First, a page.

Knee Pain

The role of the family physician in managing knee pain is expanding as recent literature supports nonsurgical management for many patients. Effective treatment depends on the etiology of knee pain. Oral analgesics—most commonly nonsteroidal anti-inflammatory drugs just like; acetaminophen—are used initially in combination with physical therapy to manage the most typical causes of chronic knee pain. The American Academy of Orthopaedic Surgeons recommends against glucosamine/chondroitin supplementation for osteoarthritis. 

In patients who are not candidates for surgery, opioid analgesics should be used only if conservative pharmacotherapy is ineffective. Exercise-based therapy is the foundation for treating knee osteoarthritis and patellofemoral pain syndrome. Weight loss should be encouraged for all patients with osteoarthritis and a body mass index greater than 25 kg per m2. Aside from stabilizing traumatic knee ligament and tendon tears, the effectiveness of knee braces for chronic knee pain is uncertain, and the use of braces should not replace physical therapy. Foot orthoses can be helpful for anterior knee pain. Corticosteroid injections are effective for short-term pain relief in patients with osteoarthritis. The benefit of hyaluronic acid injections is controversial, and recommendations vary; recent systematic reviews do not support a clinically significant benefit. Small studies suggest that regenerative injections can improve pain and function in patients with chronic knee tendinopathies and osteoarthritis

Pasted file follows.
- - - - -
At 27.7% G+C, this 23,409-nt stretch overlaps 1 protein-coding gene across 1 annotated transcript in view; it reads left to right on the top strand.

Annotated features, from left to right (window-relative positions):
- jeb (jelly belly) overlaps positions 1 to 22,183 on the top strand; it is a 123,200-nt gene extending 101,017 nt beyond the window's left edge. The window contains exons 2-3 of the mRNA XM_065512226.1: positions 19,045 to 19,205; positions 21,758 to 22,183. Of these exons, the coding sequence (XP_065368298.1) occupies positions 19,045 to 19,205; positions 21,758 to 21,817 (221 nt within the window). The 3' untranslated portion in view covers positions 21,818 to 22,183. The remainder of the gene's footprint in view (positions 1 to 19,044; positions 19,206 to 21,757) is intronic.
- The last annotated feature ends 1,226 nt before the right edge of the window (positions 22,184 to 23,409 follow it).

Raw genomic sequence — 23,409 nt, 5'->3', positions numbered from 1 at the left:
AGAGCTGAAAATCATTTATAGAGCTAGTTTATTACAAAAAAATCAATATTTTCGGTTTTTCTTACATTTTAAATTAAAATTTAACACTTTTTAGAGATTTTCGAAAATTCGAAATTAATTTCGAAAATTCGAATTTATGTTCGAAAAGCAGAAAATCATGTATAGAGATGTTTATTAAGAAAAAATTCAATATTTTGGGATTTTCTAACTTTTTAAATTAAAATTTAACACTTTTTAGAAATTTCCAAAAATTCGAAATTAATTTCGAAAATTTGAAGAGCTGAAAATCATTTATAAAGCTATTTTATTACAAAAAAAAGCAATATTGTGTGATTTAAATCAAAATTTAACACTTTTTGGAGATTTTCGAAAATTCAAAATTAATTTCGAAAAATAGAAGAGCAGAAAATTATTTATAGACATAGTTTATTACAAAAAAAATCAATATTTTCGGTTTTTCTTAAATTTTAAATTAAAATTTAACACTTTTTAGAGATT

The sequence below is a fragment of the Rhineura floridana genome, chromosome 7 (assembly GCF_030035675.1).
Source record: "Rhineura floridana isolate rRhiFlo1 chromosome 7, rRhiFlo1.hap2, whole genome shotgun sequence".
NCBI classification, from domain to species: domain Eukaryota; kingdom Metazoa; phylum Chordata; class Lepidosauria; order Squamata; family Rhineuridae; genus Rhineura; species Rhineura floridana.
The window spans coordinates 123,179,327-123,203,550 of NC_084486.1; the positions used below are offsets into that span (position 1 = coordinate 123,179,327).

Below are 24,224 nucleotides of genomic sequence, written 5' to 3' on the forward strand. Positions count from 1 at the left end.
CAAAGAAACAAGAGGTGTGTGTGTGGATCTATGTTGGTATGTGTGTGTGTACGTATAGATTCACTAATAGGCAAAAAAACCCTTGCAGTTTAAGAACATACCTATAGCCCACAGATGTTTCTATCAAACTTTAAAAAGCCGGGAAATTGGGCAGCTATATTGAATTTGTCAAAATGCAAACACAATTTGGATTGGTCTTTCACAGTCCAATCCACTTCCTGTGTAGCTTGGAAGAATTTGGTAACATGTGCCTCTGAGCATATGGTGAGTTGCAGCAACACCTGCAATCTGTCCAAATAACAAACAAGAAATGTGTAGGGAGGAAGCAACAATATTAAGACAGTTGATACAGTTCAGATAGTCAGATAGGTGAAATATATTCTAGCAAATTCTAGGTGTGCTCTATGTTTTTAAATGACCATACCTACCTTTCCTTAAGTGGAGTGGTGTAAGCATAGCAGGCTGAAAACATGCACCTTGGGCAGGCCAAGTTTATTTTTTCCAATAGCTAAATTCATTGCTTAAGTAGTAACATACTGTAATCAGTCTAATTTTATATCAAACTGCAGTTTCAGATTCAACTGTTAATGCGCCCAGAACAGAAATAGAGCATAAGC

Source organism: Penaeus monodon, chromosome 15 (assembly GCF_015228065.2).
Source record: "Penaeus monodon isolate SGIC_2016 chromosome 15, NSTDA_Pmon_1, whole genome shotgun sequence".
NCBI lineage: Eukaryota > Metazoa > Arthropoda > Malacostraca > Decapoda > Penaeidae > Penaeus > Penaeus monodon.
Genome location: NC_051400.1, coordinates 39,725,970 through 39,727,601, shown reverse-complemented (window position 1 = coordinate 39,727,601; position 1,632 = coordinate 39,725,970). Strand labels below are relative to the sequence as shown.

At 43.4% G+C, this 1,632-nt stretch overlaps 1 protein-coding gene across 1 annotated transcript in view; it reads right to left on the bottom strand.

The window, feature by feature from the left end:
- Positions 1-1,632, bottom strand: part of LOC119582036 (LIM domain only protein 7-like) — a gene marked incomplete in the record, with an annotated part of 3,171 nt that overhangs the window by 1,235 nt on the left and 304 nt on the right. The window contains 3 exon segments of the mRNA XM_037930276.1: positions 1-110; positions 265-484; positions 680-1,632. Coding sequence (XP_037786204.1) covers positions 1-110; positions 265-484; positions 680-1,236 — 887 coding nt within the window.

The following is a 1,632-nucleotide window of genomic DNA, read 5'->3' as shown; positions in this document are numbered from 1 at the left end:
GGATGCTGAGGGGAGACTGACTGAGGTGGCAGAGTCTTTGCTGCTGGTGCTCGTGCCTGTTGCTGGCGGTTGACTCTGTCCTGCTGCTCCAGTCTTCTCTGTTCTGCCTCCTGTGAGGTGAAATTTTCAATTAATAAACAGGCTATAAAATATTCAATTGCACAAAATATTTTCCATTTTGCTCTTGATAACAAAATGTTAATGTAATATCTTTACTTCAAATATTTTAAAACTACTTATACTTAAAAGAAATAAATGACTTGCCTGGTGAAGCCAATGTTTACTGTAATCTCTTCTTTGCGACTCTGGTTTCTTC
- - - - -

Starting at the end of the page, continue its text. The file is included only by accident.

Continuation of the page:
KEY RECOMMENDATIONS FOR PRACTICE

A = consistent, good-quality patient-oriented evidence; B = inconsistent or limited-quality patient-oriented evidence; C = consensus, disease-oriented evidence, usual practice, expert opinion, or case series. For information about the SORT evidence rating system, go to http://www.aafp.org/afpsort.

Treatment of Knee Osteoarthritis

1- Physical therapy and weight loss: The combination of aerobic and strengthening exercises. Home programs have the same effect as supervised programs.

2-Weight loss: Should be encouraged for all patients with osteoarthritis and a body mass index greater than 25 kg per m2.

3-Pain Pills: Tylenol and Non-steroidal anti-inflammatory drugs are effective for short-term treatment. Opioid analgesics should be used if conservative pharmacotherapy therapy not working.

4- Injections: Corticosteroid injections are effective for short-term pain relief in patients with osteoarthritis. The benefit of hyaluronic acid injections is controversial, and recommendations vary

5- Braces and orthoses: Have limited effect

Treatment for Patellofemoral Pain Syndrome (PFS)

Physical Therapy: Quadriceps and hip strengthening combined with stretching of quadriceps, hamstrings, hamstrings, hips flexors, and iliotibial band three times weekly for six to eight weeks is effective in reducing pain and improving functionality.

Pharmacotherapy: Non-steroidal anti-inflammatory drugs are effective for short-term treatment

Braces and Orthoses: Limited evidence suggests that the lateral patellar buttress brace may offer some relief for patellofemoral pain syndrome by providing support and stabilization to the patella.

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